There is no doubt that technology changes the course of human evolution. It has done so since the advent of the first technology to change the course of human existence, whether that technology was fire or a sharpened stone.
By impact, the first real weapon of mass destruction was Gutenberg’s printing press. Institutions, governments, and religions were taken down and changed by movable type.
The second weapon of mass destruction was the atomic bomb. Much of the 20th Century was shaped by its existence, having been used only twice, and thankfully, never used again.
The third weapon is the microchip. As machines allowed human beings to surpass the limitations of their backs and their hands, the microchip has enabled human beings to surpass the limitation of the substrate that is the human brain as it pertains to many things, some that were once unimaginable.
The fourth has been Tim Berners-Lee’s World Wide Web. Once again governments, religions, and particularly the institutions of commerce have all been changed, some beyond recognition. The microchip and communication infrastructure enables the use of this technology, but it is what the technology is capable of that makes it transformative.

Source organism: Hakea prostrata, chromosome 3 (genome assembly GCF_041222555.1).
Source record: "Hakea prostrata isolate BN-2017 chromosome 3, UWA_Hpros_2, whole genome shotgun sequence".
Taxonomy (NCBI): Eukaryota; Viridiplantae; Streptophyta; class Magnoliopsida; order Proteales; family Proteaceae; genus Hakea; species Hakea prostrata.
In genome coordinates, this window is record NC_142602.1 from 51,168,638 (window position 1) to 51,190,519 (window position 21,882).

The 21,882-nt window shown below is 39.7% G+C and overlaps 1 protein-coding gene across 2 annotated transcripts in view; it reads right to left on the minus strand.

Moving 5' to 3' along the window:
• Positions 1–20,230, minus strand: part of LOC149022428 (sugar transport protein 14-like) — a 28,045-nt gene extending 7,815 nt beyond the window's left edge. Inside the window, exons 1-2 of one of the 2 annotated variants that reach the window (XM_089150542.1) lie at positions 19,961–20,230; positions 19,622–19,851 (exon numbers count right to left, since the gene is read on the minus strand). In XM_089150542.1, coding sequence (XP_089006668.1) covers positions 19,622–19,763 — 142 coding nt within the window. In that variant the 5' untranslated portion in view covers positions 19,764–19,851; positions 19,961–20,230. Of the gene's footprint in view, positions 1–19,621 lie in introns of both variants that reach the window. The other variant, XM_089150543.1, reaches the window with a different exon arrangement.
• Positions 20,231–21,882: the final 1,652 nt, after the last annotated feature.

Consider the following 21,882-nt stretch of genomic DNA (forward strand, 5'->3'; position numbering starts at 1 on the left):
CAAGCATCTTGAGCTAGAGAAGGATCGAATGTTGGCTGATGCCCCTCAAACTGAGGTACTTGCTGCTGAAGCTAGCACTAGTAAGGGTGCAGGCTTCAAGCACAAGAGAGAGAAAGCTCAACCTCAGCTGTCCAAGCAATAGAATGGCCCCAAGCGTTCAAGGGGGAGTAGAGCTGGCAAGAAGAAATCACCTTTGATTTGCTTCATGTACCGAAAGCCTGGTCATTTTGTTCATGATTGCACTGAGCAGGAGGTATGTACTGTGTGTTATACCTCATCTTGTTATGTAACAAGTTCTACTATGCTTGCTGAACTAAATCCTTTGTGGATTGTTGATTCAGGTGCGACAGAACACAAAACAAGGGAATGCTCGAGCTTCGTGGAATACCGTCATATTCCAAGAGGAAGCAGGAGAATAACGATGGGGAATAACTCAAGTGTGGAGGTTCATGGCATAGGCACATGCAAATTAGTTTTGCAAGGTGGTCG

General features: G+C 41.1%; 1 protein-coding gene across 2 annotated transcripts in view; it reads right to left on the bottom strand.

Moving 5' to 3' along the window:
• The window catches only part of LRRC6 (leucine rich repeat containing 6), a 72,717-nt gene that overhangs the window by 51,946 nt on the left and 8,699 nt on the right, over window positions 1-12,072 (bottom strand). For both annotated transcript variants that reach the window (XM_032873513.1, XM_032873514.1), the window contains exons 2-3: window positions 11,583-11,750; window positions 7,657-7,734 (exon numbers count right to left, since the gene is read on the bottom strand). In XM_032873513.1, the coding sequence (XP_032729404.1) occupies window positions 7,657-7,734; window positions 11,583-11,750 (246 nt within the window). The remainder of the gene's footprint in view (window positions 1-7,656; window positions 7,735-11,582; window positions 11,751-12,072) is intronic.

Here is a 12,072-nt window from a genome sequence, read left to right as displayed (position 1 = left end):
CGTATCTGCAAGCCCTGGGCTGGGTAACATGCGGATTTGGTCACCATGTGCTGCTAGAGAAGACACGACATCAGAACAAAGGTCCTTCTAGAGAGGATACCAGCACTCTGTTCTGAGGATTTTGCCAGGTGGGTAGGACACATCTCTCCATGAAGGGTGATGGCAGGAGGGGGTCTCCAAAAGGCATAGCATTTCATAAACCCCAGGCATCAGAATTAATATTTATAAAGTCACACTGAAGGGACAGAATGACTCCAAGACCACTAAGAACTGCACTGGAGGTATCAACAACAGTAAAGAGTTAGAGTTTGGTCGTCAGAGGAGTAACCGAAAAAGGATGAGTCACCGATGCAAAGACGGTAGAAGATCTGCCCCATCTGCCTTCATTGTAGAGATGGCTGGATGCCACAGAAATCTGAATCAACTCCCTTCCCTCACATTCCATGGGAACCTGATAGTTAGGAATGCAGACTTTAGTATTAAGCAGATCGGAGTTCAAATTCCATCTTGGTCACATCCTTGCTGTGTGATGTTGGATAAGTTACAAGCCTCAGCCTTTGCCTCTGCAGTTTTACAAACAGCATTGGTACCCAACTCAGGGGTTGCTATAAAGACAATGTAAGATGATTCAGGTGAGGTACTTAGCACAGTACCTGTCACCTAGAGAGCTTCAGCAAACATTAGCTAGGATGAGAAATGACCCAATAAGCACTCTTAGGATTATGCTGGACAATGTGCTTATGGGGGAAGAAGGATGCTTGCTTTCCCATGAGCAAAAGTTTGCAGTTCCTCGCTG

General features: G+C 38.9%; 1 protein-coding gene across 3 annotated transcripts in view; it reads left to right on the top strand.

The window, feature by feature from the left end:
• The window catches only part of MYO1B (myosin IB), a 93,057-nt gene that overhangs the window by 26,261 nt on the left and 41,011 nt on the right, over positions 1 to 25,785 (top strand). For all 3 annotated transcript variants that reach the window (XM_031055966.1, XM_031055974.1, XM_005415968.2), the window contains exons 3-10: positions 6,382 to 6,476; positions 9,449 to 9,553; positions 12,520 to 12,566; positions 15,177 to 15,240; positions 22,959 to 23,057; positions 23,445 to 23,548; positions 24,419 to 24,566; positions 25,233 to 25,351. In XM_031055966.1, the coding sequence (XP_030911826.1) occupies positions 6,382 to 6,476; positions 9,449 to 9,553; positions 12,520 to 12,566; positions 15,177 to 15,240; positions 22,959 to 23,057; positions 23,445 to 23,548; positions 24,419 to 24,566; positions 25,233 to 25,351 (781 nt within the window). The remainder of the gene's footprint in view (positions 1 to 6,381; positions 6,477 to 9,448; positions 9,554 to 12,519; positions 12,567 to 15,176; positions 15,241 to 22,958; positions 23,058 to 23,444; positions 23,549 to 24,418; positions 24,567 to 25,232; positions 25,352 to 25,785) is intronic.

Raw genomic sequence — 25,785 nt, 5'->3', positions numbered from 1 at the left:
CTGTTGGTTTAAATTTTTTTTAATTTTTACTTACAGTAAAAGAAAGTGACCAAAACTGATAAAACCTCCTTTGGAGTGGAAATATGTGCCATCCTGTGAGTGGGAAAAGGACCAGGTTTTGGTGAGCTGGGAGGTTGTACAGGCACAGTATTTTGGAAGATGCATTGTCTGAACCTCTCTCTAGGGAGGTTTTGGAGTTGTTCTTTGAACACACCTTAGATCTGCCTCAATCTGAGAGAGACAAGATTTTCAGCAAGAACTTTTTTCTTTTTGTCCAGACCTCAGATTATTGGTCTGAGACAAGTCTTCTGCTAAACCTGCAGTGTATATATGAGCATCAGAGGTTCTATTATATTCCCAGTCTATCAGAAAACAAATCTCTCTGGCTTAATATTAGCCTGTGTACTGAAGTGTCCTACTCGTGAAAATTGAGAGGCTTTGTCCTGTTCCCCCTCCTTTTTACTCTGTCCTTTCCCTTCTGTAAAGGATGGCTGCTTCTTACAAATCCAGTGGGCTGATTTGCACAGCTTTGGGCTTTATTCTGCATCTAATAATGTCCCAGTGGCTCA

Every technology comes with a duality. Fire provides warmth and the ability to cook food. Uncontrolled, it consumes and destroys everything it touches. Machines enabled mass production and a greater quality of life for a greater number of people, while also replacing the agrarian way of life many preferred.
The technologies we enjoy now provide access to information, education, and entertainment, as well as communication platforms that are reshaping the global economy, and replacing—or reimagining—businesses, including manufacturing, retail, publishing, news media, publishing, music. These technologies are also displacing people from jobs and creating a technology gap, as we leave the Industrial Age and enter the Information Age (which we are just beginning).
The accelerating, disruptive, continuous change we are experiencing now is only going to accelerate, become more disruptive, and continue unabated. Throughout all of the human cultural evolution up to this point, however, we have remained human. The things that matter most, like deep trust, caring, and collaboration haven’t changed.
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Filed under: The Disruptive Age